Regulators and exchanges are increasingly focussed on the costs associated with accounting fraud. As regulators improve their fraud detection it will be imperative for investors to employ sophisticated tools of their own to stay ahead of the curve.
The direct cost of accounting fraud is estimated to run to trillions of US dollars every year.
Also significant, are the indirect costs associated with enforcement and prosecution. Externalities linked to fraudulent behaviour are probably even larger. An exchange with a reputation for fraudulent companies will find it increasingly difficult to attract investors and quality listings. Bad money, as they say, drives out good.
As a consequence, exchanges and regulators have begun investing in fraud detection technologies. These technologies can be invasive or non-invasive.
… invasive technology scours encrypted cyberspace to uncover relationships that might reveal illegal activity
The invasive approach was pioneered in the US by Palantir Technologies Inc. and other big data analytics firms. While these companies collect information from public sources, they mostly rely on invasive technology to scour the deep web and the dark web to uncover relationships that might point to illegal activity. They can, for example, trace relationships or payments to find a company’s ultimate owners.
US law enforcement and spy agencies make extensive use of companies like Palantir, as do departments with big data needs such as healthcare and welfare services.
The Shenzhen Stock Exchange is presently testing the technology of EC Guard to uncover fraud and to vet listings. EC Guard is China’s equivalent of Palantir and has filed for a Shenzhen listing.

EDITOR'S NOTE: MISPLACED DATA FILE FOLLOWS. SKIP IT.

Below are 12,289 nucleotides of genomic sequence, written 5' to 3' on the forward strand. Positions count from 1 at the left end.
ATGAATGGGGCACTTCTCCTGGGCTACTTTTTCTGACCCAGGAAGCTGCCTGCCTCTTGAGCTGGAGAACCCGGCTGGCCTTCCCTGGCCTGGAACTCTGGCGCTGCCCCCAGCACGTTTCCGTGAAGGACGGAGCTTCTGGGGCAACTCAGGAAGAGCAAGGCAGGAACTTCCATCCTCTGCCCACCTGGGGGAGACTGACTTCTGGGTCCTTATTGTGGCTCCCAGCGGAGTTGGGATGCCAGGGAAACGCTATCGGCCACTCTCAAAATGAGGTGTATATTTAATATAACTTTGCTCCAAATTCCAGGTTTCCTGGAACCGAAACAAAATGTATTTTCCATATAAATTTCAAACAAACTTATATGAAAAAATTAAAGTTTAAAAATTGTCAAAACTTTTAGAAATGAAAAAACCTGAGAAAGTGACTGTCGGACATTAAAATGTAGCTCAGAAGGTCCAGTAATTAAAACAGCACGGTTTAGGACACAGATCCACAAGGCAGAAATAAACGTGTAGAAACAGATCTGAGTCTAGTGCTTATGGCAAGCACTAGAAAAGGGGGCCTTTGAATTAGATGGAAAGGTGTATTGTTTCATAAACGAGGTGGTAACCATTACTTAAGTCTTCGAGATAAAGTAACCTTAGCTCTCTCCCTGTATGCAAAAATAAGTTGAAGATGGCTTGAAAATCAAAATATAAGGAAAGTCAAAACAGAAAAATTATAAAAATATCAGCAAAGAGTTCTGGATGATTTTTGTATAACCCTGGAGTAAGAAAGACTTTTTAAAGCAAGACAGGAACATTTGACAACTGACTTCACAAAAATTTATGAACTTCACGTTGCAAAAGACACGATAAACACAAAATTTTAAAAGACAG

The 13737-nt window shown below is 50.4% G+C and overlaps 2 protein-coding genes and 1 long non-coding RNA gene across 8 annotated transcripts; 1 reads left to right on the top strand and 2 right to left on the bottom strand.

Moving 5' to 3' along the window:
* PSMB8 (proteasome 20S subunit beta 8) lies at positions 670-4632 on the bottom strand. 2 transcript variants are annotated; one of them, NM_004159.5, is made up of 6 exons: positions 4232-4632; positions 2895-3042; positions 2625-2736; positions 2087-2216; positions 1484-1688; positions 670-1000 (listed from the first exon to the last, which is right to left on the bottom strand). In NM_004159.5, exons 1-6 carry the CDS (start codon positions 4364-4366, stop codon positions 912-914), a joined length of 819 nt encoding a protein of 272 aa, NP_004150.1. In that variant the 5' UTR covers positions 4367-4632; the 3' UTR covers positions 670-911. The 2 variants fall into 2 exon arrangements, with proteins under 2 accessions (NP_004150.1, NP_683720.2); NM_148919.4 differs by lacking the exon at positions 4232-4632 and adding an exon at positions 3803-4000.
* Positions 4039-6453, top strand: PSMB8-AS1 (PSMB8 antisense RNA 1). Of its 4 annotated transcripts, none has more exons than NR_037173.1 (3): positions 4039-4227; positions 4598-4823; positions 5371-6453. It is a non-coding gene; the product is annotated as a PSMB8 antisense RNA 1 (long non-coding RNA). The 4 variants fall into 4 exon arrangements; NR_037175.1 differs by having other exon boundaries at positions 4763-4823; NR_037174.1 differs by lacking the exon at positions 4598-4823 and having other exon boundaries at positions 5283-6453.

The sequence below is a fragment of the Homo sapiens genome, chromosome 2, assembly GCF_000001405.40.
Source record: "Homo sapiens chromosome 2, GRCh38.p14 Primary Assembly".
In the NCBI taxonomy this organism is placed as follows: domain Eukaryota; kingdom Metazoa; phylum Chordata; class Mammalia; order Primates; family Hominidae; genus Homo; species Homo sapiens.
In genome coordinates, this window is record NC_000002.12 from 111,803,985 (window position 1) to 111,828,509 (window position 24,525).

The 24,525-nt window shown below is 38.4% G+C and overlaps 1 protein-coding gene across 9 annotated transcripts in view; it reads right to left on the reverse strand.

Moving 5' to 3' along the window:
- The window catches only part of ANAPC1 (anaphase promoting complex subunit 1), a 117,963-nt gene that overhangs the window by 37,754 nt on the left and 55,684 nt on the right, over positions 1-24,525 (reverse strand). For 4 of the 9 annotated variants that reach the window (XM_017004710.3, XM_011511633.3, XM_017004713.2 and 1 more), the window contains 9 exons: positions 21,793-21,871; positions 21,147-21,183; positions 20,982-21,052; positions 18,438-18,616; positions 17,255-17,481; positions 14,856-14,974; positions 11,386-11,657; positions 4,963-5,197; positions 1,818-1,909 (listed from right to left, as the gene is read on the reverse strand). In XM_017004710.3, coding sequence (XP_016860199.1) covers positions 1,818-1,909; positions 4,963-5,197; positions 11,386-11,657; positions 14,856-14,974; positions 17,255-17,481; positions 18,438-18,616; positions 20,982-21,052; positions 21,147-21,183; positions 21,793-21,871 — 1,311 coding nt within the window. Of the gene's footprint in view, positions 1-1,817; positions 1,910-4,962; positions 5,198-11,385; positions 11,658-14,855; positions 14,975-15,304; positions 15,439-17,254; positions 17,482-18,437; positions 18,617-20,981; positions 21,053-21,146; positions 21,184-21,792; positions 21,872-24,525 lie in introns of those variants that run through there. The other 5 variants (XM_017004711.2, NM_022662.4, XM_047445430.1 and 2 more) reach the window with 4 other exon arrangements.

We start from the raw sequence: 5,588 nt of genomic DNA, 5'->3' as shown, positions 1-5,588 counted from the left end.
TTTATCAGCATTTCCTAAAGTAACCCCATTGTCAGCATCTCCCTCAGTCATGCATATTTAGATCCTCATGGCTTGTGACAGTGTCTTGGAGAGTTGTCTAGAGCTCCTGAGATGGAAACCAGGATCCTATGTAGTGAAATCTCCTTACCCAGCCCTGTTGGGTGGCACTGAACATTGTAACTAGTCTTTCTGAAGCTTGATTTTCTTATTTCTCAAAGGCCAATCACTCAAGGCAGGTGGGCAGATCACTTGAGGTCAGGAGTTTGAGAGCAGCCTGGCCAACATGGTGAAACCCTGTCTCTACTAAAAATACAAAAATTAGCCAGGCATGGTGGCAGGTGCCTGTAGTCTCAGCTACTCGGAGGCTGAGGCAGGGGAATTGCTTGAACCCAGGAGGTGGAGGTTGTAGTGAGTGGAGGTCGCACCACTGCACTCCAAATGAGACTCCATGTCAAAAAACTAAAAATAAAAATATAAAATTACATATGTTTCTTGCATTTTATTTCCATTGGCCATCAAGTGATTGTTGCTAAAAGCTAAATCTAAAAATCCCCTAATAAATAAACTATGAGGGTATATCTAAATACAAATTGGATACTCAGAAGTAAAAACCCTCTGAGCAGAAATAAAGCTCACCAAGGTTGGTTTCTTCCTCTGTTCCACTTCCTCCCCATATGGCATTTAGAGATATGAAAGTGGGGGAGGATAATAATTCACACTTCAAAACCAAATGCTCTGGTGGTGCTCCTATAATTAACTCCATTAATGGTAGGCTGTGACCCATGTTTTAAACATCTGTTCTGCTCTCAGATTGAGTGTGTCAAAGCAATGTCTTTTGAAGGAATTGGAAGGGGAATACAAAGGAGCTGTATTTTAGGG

While invasive spy technology is highly effective its use in non-defence applications is subject to increasing criticism. In Europe, for instance, Palantir is experiencing increasing pushback due to privacy concerns.
The UK government ran its Covid vaccinations on Palantir’s platform and the company was in the running for a £400mn contract to manage more NHS data. However, the NHS was forced to break the contract into smaller units in response to protests about privacy concerns.
Privacy concerns will, we feel, increasingly restrict the use of invasive tech applications in democratic countries.
Privacy concerns will, we feel, increasingly restrict the use of invasive tech applications in democratic countries. Non-invasive approaches, such as that employed by transparently.AI, apply data analytics only to data in the public domain. There is no privacy concern. This likely explains why the SEC has opted for a non-invasive approach.
In its EPS Initiative the SEC has begun using data-driven analytics to identify companies with high risk of earnings manipulation. To date the EPS Initiative has resulted in the SEC filing cases against six companies and an even larger number of company officers.
As regulators improve their fraud detection it will be imperative for investors to employ their own detection tools to stay ahead of the game.
With the modern emphasis on ESG, companies subject to any kind of castigation from regulators become untouchable to most investors. As regulators improve their fraud detection it will be imperative for investors to employ increasingly sophisticated tools of their own to stay ahead of the game. transparently.AI is at your service.